An argument must have at least one reason in favor of its conclusion, in addition to a conclusion. A rationale or a premise is a proposal presented in support of a conclusion. Reasons can be divided into two types: formal and informal.
Formal reasons are based on established principles or rules that help explain why something is true or likely to be true. For example, the principle of contradiction states that nothing can both be red and not-red. This logical rule helps us understand why no matter what color something is, it cannot be both red and not-red. Formal reasons are important because without them, we would not be able to prove many propositions from definitions or assumptions.
Informal reasons are things that happen regularly or in this case, "because I said so." In other words, someone decides to do something because they think it's a good idea. Informal reasons are not as important as formal ones, but they are still useful in explaining certain events or behaviors. For example, someone might build a house out of cardboard and glue because they like how it looks but also because it is cheaper than using real wood.
When giving a reason for believing or doing something, make sure it is valid. If it is not valid, then the reasoner will not believe or act upon the claim.
A systematic series of arguments (or objections) that seek to support (or reject) a primary assertion is referred to as an argument. The core claim is known as a contention, conclusion, hypothesis, or stance; it is what the author or arguer wants you to believe. Reasons are assertions that are made in support of other claims. They are usually derived from evidence found in the form of facts, examples, or observations.
An argument consists of two parts: a conclusion and reasons used to support it. The conclusion is the main idea that an argument wants you to believe. It is always expressed in plain language and can be as simple as "A is B", or as complex as a full sentence. They can be further divided into three categories: premises, justifications, and applications.
Premises are statements taken for granted as true before the argument begins. They are necessary for the argument to work. Justifications are additional statements provided after the argument has been presented to show why the premise is indeed true. Applications are uses of the conclusion that have not yet been mentioned in the argument. They can be new examples or cases studied along with the argument, or they can simply be ideas for future research. Either way, they help explain how and why the conclusion follows from the premises.
Now that you know what an argument is, let's see one in action!
In an argument, a premise is a statement that offers justification or support for the conclusion. A single argument can have one or more premises. In an argument, a conclusion is a statement that shows what the arguer is attempting to persuade the reader or listener of. These are your surroundings. These are my arguments.
An argument consists of two parts: a claim (or assertion) and a defense of that claim. The claim is the premise(s), while the defense is the response to any objections that may be raised to the claim.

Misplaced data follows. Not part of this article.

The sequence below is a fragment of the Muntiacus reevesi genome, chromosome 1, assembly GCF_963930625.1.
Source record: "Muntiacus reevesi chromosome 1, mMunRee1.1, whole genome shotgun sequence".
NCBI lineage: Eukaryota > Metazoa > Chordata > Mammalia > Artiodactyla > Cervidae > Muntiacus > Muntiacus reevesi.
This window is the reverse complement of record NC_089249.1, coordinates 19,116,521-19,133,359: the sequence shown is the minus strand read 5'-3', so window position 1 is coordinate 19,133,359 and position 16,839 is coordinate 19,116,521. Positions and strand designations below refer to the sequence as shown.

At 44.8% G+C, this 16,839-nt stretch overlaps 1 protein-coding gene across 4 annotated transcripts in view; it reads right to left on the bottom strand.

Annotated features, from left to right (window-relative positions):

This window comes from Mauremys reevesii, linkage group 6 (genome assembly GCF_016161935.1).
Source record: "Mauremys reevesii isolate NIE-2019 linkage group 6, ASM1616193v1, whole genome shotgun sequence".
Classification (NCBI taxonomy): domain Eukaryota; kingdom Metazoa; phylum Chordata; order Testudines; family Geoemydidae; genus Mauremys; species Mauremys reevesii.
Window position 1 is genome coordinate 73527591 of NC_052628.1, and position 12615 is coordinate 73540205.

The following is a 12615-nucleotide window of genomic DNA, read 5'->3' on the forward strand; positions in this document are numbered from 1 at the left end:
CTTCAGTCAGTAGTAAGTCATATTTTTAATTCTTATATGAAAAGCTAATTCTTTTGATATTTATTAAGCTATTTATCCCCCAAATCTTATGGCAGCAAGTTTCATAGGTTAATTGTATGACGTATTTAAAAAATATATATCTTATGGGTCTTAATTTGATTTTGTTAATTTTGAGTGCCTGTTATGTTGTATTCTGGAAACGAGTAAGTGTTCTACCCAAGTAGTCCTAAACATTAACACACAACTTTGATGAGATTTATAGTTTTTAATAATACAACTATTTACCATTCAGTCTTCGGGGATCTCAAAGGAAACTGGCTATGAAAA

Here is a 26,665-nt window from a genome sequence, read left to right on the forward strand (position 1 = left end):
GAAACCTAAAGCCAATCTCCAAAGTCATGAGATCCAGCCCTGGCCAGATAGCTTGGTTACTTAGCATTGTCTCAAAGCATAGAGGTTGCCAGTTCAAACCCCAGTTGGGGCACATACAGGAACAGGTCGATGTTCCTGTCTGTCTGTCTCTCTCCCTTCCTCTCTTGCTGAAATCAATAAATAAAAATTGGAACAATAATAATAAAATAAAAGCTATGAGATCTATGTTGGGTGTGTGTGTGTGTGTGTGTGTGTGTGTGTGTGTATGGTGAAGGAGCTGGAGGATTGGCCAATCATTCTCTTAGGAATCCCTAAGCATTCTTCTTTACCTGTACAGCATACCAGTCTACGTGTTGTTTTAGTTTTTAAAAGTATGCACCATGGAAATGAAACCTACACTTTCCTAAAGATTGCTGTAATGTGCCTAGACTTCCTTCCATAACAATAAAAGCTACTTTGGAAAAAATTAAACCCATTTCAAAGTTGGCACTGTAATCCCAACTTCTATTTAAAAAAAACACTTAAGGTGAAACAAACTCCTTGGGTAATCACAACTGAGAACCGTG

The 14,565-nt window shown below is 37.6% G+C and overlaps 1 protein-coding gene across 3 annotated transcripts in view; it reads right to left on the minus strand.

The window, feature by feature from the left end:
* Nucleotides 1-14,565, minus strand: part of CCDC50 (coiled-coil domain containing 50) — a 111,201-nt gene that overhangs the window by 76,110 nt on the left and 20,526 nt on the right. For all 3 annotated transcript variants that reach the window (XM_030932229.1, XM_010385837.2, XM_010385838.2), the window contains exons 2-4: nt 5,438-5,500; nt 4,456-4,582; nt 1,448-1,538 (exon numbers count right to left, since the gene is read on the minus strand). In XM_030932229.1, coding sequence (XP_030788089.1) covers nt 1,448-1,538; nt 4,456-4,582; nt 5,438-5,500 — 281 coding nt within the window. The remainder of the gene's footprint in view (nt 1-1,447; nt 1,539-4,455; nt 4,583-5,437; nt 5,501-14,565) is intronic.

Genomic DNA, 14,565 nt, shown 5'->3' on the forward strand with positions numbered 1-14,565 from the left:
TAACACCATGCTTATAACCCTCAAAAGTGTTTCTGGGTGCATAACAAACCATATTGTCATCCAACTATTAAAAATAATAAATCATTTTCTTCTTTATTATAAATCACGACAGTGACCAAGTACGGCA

A formal argument contains three elements: a claim, which is supported by at least one premise; a conclusion, which answers the question posed by the title; and evidence, which is used to support the claim's defense of its own validity. Evidence can take many forms: quotes, statistics, studies, other arguments, etc. Quotations are pieces of original text in which the claim and defense are expressed in the same sentence. Statistics are numerical values representing facts or opinions about a population. Studies are investigations of some topic carried out by several researchers working together. Other arguments are simply different ways of looking at the same facts or opinions - for example, history and analogy are methods of arguing used by philosophers. Finally, evidence can also be observations made by people as they live their lives - for example, police reports of events seen at crime scenes or medical records of patients treated by doctors. Such examples of evidence are called factoids.
Arguments must follow a well-defined structure: first, they must have reasons (or else they are just opinions); and second, they must contain reasons that do not contradict each other or presume the conclusion's veracity. An argument is considered sound if there are no gaps in its reasoning and its conclusion follows naturally from the premises.
An argument may be valid even if it fails to persuade the audience or judge. A persuasive argument appeals to reason and logic rather than emotion or prejudice. Persuasive arguments can be used by lawyers when arguing cases in court.
The term "argument" can also be applied to statements made by politicians in election campaigns. The aim of this type of argument is to convince the audience of its truth using logic and evidence from history and the present. Successful political arguments rely on rhetoric, which is the use of language to create emotions in the audience to gain support for policies or positions.
In academia, the study of arguments and their construction is called argumenology.
An argument is valid if it uses all four forms of argument correctly and effectively. Although invalid arguments can be effective tools for making a point, it is better to avoid using invalid methods because they will not work.